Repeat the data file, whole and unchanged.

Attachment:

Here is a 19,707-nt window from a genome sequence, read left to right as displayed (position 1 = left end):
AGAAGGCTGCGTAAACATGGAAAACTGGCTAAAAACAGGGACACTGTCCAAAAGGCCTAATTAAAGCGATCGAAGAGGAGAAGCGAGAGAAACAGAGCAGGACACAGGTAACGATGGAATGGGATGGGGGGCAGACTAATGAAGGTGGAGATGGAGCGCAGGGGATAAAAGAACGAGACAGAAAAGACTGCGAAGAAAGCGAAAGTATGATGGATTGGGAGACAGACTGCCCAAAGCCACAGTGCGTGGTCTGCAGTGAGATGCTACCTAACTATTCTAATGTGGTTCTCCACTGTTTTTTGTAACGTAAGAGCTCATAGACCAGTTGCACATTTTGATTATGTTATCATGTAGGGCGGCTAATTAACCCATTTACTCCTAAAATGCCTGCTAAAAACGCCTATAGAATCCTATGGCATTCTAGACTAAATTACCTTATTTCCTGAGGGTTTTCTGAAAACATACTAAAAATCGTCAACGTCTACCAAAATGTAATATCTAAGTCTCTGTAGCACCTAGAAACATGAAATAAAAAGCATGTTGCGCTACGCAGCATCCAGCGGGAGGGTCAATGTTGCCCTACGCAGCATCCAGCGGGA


Here is a 19,707-nt window from a genome sequence, read left to right as displayed (position 1 = left end):
AGAAGGCTGCGTAAACATGGAAAACTGGCTAAAAACAGGGACACTGTCCAAAAGGCCTAATTAAAGCGATCGAAGAGGAGAAGCGAGAGAAACAGAGCAGGACACAGGTAACGATGGAATGGGATGGGGGGCAGACTAATGAAGGTGGAGATGGAGCGCAGGGGATAAAAGAACGAGACAGAAAAGACTGCGAAGAAAGCGAAAGTATGATGGATTGGGAGACAGACTGCCCAAAGCCACAGTGCGTGGTCTGCAGTGAGATGCTACCTAACTATTCTAATGTGGTTCTCCACTGTTTTTTGTAACGTAAGAGCTCATAGACCAGTTGCACATTTTGATTATGTTATCATGTAGGGCGGCTAATTAACCCATTTACTCCTAAAATGCCTGCTAAAAACGCCTATAGAATCCTATGGCATTCTAGACTAAATTACCTTATTTCCTGAGGGTTTTCTGAAAACATACTAAAAATCGTCAACGTCTACCAAAATGTAATATCTAAGTCTCTGTAGCACCTAGAAACATGAAATAAAAAGCATGTTGCGCTACGCAGCATCCAGCGGGAGGGTCAATGTTGCCCTACGCAGCATCCAGCGGGA